Farmers & IT sector

The article “Are IT people the fall guys?” (Open Page, May 22) was insensitive. Although Meera Gopalakrishnan begins by objecting to a comparison between farmers and IT professionals, most of her opinions are implied comparisons. Consider, for instance, the sentence “We also have loans like housing loan, car loan ...” Equating a farmer's loan of Rs.80,000 (which he could not pay) to an IT employee's car loan is arrogant.

As for the list of IT employees' woes — traffic jams, high rentals, double charge from autowallahs, etc. — I can't help wondering how frivolous they are compared with the plight of a farmer.

J. Jayadeep,


The world can do without IT (it did till about three decades ago), not without farmers. Who is going to put food on our table? Globally, the average age of farmers is over 50. I worry about what will happen once they retire.

R. Srinath,


A farmer does not commit suicide because he enjoys it. In regions like Vidharbha, farmers do not have even the basic facilities. Banks prefer to give car loans to IT professionals on a lesser rate of interest than to farmers for seeds and other farm inputs.

Akshay A. Chougule,


I have been working in the IT industry for eight months and am well acquainted with the perform-or-perish attitude. The notion that IT guys are rich is misplaced. If they have a handsome package, it can only mean they are sweating it out. They are paid according to their worth and not a penny more. In return, they pay a very heavy price — their personal life — by slogging for almost 12 hours a day. No amount of money can compensate that, surely.



It is not only the IT guys who slog. All professionals do. Take the case of a bank officer. His day never ends. That IT professionals could not repay their loans during recession reflects their poor planning. And who asked them to spend two hours on travel? All IT majors are located on the periphery of major cities and decent accommodation, I am sure, is available nearby.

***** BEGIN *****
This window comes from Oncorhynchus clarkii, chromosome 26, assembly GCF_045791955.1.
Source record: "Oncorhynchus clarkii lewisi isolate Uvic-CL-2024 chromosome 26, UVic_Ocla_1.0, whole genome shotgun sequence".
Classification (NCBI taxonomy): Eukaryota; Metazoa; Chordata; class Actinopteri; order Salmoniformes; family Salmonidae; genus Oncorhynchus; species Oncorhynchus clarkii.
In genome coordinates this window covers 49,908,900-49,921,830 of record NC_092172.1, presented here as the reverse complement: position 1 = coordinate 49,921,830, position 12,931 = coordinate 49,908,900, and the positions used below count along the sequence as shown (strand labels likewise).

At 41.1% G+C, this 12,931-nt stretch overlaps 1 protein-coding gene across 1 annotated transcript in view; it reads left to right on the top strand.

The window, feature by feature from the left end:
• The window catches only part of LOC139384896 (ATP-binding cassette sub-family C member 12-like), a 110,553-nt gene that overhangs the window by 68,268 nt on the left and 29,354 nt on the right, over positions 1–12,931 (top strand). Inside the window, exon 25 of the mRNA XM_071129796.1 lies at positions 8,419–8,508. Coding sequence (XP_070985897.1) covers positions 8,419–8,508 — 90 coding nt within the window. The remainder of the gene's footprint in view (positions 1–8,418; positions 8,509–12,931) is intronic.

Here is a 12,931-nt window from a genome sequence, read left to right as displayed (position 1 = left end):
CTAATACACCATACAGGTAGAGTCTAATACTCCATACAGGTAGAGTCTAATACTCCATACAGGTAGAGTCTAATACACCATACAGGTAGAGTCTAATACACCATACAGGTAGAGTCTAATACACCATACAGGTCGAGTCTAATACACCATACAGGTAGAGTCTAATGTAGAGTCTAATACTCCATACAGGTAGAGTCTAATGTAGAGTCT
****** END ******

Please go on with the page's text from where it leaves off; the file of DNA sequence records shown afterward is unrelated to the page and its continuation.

Agriculture is the backbone of our country. Labour shortage has become so acute that even mechanisation has not proved to be economical. Ms Gopalakrishnan should visit interior villages to understand the farmers' problems. The day is not far when we may not get food.

T. Viswanathan,


I am a research scientist at a foreign university, and most of my waking hours are spent at my workplace. We actually spend 10-12 hours a day at the laboratory. Research work is painstakingly difficult, and highly frustrating and depressing. Millions of scientists across the globe have been working round the clock for several years, yet we haven't managed to successfully combat the thousands of diseases that plague mankind. We have no social life to speak of. The bottom line is this: IT guys are paid well, they should stop complaining and start appreciating what they have!

Meera B.K.,


The IT people can't shop in super bazaars and chain stores, and then complain that they pay double charge. A population lives because of the toiling farmers, who do not enjoy creature comforts during the weekends. The well-heeled class has the benefit of medical insurance and better social security than those at the margins in the rural areas.

Farm loan waivers are announced rarely, but the high income earners get one benefit or another in the annual budget. There is nothing wrong in using their tax monies for farmers' welfare.

V. Viswanath,


When the IT sector boomed, politicians encouraged it and mobilised investment with much fanfare. But once the industry went down and employees were laid off in thousands, no one came to their support. But they did not seek government subsidies. On the other hand, farmers are politicians' favourites — not out of genuine concern but because they form a huge vote bank. They are given loan waivers. Whether they grow food crops or commercial crops, they get the same treatment.

Prabhakar Jonnalagadda,


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Printable version | Apr 7, 2020 1:21:19 PM | https://www.thehindu.com/opinion/letters/farmers-it-sector/article2043123.ece

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